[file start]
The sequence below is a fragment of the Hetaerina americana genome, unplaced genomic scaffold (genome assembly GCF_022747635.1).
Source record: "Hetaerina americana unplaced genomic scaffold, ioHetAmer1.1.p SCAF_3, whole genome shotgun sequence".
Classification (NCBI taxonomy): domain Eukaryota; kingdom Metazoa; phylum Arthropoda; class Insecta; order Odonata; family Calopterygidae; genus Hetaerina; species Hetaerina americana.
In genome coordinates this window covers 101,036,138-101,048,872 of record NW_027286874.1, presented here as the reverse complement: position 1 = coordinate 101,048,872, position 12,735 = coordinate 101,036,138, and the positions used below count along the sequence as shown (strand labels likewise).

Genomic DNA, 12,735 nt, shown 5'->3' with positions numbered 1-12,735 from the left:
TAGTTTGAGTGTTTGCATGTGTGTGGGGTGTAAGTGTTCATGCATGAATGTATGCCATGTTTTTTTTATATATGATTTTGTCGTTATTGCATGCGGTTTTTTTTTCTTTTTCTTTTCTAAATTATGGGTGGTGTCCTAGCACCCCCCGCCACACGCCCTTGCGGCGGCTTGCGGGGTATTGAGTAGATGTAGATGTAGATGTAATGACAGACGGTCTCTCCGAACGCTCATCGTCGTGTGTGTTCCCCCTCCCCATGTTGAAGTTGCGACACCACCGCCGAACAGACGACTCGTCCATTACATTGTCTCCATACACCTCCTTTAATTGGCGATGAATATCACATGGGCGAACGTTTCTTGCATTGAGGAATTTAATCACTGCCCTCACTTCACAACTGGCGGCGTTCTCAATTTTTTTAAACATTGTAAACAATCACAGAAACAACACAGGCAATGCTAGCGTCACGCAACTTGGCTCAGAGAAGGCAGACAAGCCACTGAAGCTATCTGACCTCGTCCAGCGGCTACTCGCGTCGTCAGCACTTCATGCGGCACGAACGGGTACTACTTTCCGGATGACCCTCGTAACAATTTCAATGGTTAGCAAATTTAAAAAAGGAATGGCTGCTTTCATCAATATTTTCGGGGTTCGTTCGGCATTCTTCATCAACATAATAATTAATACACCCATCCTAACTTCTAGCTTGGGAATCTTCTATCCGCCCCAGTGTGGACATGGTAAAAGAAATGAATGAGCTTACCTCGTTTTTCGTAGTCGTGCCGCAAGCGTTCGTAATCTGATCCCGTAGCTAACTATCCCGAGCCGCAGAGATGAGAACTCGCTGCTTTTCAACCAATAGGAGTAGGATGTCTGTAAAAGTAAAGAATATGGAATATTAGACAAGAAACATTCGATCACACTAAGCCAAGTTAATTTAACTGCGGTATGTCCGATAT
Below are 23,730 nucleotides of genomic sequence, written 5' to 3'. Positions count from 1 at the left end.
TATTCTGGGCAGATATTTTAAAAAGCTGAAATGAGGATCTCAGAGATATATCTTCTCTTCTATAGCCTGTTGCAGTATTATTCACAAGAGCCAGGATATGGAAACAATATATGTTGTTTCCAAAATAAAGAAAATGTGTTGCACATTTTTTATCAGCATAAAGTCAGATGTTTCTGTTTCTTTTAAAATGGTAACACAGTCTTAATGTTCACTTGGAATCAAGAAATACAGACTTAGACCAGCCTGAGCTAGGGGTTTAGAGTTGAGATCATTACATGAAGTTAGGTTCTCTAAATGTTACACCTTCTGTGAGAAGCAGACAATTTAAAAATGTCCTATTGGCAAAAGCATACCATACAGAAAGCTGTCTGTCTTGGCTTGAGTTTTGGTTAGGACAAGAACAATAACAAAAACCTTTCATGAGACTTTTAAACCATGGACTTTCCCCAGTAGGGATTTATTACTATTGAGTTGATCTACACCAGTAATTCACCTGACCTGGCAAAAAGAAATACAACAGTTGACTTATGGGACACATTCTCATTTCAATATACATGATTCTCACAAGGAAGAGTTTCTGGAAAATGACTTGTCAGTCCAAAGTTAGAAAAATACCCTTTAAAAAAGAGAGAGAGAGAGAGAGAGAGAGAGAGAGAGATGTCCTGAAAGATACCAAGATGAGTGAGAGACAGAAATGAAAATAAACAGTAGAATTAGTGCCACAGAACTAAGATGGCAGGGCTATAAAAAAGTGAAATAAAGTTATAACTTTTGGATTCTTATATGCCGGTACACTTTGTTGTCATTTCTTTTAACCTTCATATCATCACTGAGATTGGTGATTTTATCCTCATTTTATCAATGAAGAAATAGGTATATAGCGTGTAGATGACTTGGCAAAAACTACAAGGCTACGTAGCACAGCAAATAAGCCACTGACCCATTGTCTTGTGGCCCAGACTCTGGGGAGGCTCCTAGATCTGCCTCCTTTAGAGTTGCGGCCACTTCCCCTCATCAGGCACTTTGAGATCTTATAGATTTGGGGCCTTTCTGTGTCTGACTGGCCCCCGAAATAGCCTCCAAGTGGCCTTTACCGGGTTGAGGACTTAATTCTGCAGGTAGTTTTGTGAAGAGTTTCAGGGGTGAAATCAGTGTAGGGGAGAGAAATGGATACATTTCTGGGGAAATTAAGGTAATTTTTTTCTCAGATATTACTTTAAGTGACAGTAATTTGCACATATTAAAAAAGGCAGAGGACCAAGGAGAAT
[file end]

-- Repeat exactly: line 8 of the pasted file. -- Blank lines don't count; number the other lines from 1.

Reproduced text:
TATTCTGGGCAGATATTTTAAAAAGCTGAAATGAGGATCTCAGAGATATATCTTCTCTTCTATAGCCTGTTGCAGTATTATTCACAAGAGCCAGGATATGGAAACAATATATGTTGTTTCCAAAATAAAGAAAATGTGTTGCACATTTTTTATCAGCATAAAGTCAGATGTTTCTGTTTCTTTTAAAATGGTAACACAGTCTTAATGTTCACTTGGAATCAAGAAATACAGACTTAGACCAGCCTGAGCTAGGGGTTTAGAGTTGAGATCATTACATGAAGTTAGGTTCTCTAAATGTTACACCTTCTGTGAGAAGCAGACAATTTAAAAATGTCCTATTGGCAAAAGCATACCATACAGAAAGCTGTCTGTCTTGGCTTGAGTTTTGGTTAGGACAAGAACAATAACAAAAACCTTTCATGAGACTTTTAAACCATGGACTTTCCCCAGTAGGGATTTATTACTATTGAGTTGATCTACACCAGTAATTCACCTGACCTGGCAAAAAGAAATACAACAGTTGACTTATGGGACACATTCTCATTTCAATATACATGATTCTCACAAGGAAGAGTTTCTGGAAAATGACTTGTCAGTCCAAAGTTAGAAAAATACCCTTTAAAAAAGAGAGAGAGAGAGAGAGAGAGAGAGAGAGAGATGTCCTGAAAGATACCAAGATGAGTGAGAGACAGAAATGAAAATAAACAGTAGAATTAGTGCCACAGAACTAAGATGGCAGGGCTATAAAAAAGTGAAATAAAGTTATAACTTTTGGATTCTTATATGCCGGTACACTTTGTTGTCATTTCTTTTAACCTTCATATCATCACTGAGATTGGTGATTTTATCCTCATTTTATCAATGAAGAAATAGGTATATAGCGTGTAGATGACTTGGCAAAAACTACAAGGCTACGTAGCACAGCAAATAAGCCACTGACCCATTGTCTTGTGGCCCAGACTCTGGGGAGGCTCCTAGATCTGCCTCCTTTAGAGTTGCGGCCACTTCCCCTCATCAGGCACTTTGAGATCTTATAGATTTGGGGCCTTTCTGTGTCTGACTGGCCCCCGAAATAGCCTCCAAGTGGCCTTTACCGGGTTGAGGACTTAATTCTGCAGGTAGTTTTGTGAAGAGTTTCAGGGGTGAAATCAGTGTAGGGGAGAGAAATGGATACATTTCTGGGGAAATTAAGGTAATTTTTTTCTCAGATATTACTTTAAGTGACAGTAATTTGCACATATTAAAAAAGGCAGAGGACCAAGGAGAAT